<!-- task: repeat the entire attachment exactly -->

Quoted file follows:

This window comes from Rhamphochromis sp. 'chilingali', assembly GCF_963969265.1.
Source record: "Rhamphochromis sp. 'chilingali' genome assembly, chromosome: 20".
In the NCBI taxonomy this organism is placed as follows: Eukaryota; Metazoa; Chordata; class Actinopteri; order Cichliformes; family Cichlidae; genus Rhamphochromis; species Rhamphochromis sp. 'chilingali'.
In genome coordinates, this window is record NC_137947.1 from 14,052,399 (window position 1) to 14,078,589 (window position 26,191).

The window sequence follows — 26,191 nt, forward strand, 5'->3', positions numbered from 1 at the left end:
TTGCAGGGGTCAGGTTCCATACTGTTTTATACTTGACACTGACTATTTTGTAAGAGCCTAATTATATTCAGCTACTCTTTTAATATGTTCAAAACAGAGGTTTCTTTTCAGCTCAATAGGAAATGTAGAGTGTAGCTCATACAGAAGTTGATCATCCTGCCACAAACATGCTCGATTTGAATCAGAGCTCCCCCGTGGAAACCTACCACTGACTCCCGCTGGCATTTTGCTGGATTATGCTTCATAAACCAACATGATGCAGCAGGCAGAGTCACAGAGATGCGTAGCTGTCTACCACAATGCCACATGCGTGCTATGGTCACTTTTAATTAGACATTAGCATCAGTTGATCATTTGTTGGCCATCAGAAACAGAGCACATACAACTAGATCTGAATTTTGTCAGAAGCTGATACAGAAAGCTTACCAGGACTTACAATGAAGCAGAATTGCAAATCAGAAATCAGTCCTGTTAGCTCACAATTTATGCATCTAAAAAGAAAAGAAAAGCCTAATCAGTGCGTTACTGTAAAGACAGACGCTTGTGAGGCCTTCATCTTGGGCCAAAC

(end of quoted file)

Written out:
This window comes from Rhamphochromis sp. 'chilingali', assembly GCF_963969265.1.
Source record: "Rhamphochromis sp. 'chilingali' genome assembly, chromosome: 20".
In the NCBI taxonomy this organism is placed as follows: Eukaryota; Metazoa; Chordata; class Actinopteri; order Cichliformes; family Cichlidae; genus Rhamphochromis; species Rhamphochromis sp. 'chilingali'.
In genome coordinates, this window is record NC_137947.1 from 14,052,399 (window position 1) to 14,078,589 (window position 26,191).

The window sequence follows — 26,191 nt, forward strand, 5'->3', positions numbered from 1 at the left end:
TTGCAGGGGTCAGGTTCCATACTGTTTTATACTTGACACTGACTATTTTGTAAGAGCCTAATTATATTCAGCTACTCTTTTAATATGTTCAAAACAGAGGTTTCTTTTCAGCTCAATAGGAAATGTAGAGTGTAGCTCATACAGAAGTTGATCATCCTGCCACAAACATGCTCGATTTGAATCAGAGCTCCCCCGTGGAAACCTACCACTGACTCCCGCTGGCATTTTGCTGGATTATGCTTCATAAACCAACATGATGCAGCAGGCAGAGTCACAGAGATGCGTAGCTGTCTACCACAATGCCACATGCGTGCTATGGTCACTTTTAATTAGACATTAGCATCAGTTGATCATTTGTTGGCCATCAGAAACAGAGCACATACAACTAGATCTGAATTTTGTCAGAAGCTGATACAGAAAGCTTACCAGGACTTACAATGAAGCAGAATTGCAAATCAGAAATCAGTCCTGTTAGCTCACAATTTATGCATCTAAAAAGAAAAGAAAAGCCTAATCAGTGCGTTACTGTAAAGACAGACGCTTGTGAGGCCTTCATCTTGGGCCAAAC